Unions that once served to protect their employee-members have since transformed into personal piggy banks for the Democratic Party. During the 2010 election alone, 93 percent of the hundreds of millions of invested in politics by unions went to support Democratic candidates, even though 42 percent of union households voted for GOP candidates.
Many Americans were outraged by ex-Solyndra CEO Chris Gronet’s comments calling the White House the “Bank of Washington,” but where is the outrage over the Democratic Party’s “Bank of the American Worker?”
Two bills are currently pending before congress to give employees more control over how their dues money is spent, among other things. The Employee Rights Act (ERA), introduced by Senator Orrin Hatch (R-UT) and Rep. Tim Scott (R-SC), and the Rewarding Achievement and Incentivizing Successful Employees (RASIE) Act, sponsored by Senator Marco Rubio (R-FL) and Rep. Todd Rokita (R-IN). If Democrats will allow these bills to pass, all employees will soon have reason to celebrate.
Rather than taking money first and allowing questions later, the ERA’s paycheck protection provision requires labor unions to obtain approval from their members prior to spending their dues money on political causes.
The ERA also gives union members the opportunity to exercise a right that is fundamental to American democracy: the right to vote. An analysis of data from the Bureau of Labor Statistics and the National Labor Relations Board indicates that less than seven percent of currently unionized, private sector employees voted for the union in their workplace.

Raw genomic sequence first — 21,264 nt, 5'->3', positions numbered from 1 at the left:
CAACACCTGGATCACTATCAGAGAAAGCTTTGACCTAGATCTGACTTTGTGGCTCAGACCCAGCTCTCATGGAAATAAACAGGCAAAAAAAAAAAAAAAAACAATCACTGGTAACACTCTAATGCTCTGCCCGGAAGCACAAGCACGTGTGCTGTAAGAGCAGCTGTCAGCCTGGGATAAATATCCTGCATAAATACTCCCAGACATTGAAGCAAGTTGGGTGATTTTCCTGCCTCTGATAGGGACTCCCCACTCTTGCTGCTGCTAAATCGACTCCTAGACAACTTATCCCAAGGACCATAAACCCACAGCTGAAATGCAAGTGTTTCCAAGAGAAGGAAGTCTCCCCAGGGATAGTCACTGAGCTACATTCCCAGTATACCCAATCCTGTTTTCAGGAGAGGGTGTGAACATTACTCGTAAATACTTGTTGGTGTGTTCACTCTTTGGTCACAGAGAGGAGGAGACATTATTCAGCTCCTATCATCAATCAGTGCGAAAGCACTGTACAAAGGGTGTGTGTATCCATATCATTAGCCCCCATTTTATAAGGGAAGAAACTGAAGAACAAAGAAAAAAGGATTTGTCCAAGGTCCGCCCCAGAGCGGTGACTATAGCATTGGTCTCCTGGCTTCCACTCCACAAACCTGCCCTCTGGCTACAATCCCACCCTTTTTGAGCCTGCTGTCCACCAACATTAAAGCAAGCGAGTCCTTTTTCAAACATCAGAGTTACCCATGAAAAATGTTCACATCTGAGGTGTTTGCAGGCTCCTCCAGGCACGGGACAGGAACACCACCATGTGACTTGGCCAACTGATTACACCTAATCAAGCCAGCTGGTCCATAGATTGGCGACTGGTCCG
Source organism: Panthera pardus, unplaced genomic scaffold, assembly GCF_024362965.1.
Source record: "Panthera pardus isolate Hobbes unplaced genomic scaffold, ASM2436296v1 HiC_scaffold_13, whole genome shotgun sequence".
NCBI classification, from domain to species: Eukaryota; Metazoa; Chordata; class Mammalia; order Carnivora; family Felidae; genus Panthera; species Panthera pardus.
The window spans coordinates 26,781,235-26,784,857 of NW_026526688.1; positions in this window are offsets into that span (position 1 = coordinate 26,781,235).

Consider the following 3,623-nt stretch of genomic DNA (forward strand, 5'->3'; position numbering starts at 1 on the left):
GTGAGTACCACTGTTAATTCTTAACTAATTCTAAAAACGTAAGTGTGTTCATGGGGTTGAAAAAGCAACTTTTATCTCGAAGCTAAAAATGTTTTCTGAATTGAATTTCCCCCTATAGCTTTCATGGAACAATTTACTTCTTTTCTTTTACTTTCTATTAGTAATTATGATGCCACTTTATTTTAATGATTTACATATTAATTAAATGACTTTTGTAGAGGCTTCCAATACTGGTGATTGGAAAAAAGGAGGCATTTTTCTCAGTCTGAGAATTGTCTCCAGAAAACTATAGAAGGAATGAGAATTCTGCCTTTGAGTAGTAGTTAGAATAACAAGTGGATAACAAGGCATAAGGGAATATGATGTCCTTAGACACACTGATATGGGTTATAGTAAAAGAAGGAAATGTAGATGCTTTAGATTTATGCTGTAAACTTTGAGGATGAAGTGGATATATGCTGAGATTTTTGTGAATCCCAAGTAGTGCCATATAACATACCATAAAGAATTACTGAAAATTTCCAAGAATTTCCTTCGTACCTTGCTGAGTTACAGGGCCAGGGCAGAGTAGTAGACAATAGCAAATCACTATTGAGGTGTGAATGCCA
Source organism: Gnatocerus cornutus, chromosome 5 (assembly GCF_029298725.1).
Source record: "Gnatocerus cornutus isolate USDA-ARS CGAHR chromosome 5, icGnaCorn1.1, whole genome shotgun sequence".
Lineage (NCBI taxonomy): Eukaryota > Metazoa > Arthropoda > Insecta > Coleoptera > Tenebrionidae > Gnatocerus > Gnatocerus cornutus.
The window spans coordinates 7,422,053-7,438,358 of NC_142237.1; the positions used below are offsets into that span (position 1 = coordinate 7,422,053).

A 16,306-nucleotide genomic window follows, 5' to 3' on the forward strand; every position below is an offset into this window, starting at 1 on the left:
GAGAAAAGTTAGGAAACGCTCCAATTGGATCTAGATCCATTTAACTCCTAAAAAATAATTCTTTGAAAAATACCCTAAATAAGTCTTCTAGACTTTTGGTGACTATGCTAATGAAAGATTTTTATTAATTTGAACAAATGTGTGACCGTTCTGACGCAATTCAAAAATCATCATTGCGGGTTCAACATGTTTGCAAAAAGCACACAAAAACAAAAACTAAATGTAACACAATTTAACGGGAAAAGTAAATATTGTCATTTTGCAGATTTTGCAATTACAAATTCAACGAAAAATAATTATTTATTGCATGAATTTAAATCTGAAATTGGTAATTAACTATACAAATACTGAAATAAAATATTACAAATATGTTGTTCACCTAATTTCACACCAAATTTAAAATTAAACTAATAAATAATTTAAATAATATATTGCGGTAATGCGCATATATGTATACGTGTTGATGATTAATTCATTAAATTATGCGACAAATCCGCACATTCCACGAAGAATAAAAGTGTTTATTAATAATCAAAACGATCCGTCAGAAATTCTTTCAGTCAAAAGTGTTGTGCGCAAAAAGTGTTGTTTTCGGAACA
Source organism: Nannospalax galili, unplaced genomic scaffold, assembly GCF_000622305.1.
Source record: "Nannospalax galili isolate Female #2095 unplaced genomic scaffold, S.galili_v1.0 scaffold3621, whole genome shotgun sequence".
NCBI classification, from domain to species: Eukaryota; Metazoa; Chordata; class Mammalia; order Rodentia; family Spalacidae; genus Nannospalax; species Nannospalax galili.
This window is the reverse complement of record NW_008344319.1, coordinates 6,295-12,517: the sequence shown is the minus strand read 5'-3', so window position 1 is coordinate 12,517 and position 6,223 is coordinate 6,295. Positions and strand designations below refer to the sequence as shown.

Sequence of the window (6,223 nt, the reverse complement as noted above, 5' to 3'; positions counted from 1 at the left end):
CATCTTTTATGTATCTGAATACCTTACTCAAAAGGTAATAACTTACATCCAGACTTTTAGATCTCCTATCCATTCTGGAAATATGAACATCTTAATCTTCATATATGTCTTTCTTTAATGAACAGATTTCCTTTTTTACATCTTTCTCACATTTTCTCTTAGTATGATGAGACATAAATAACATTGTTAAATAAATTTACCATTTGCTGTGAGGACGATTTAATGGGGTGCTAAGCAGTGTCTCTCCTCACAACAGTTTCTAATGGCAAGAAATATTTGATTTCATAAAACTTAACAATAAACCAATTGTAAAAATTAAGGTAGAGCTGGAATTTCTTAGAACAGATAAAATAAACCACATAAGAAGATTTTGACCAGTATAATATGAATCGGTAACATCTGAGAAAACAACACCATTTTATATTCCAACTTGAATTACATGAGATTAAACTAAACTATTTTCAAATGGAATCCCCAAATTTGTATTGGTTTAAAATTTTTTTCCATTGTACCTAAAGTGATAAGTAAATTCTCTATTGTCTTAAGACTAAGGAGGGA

Just as Americans go to the polls each election cycle to choose who represents them, the ERA would allow union workers – many who never had a say in being unionized in the first place – to decide whether the union their predecessors chose still adequately represents them. American citizens are allowed to hold elected officials responsible by holding elections, and the ERA would allow workers to hold their representatives responsible, too.
The RAISE Act similarly aims to bring more American principles into the workplace. Currently, 80 percent of union contracts prohibit merit-based pay raises for individual employees. Instead, raises must be approved by the union, which often places ceilings on how high a worker’s pay may advance. If the RAISE Act were passed, employers would be allowed to provide merit-based pay raises and bonuses to employees. Union workers could finally be compensated for their individual hard work, and not be held back by their fellow workers’ performance.
Though these two bills are dedicated to making the workplace fairer to the American worker, union-backed Democrats in the Senate recently voted against the RAISE Act. While union-households overwhelmingly support the legislation, labor leaders would rather ignore their interests and continue filling Democratic campaign war chests.
Generations have come and gone since our country last revised its labor laws. This Labor Day, shouldn’t our country stand up for the American worker? In a society based on giving every citizen the right to vote, shouldn’t we extend that right into the workplace, too? It’s time for a new Labor Day.
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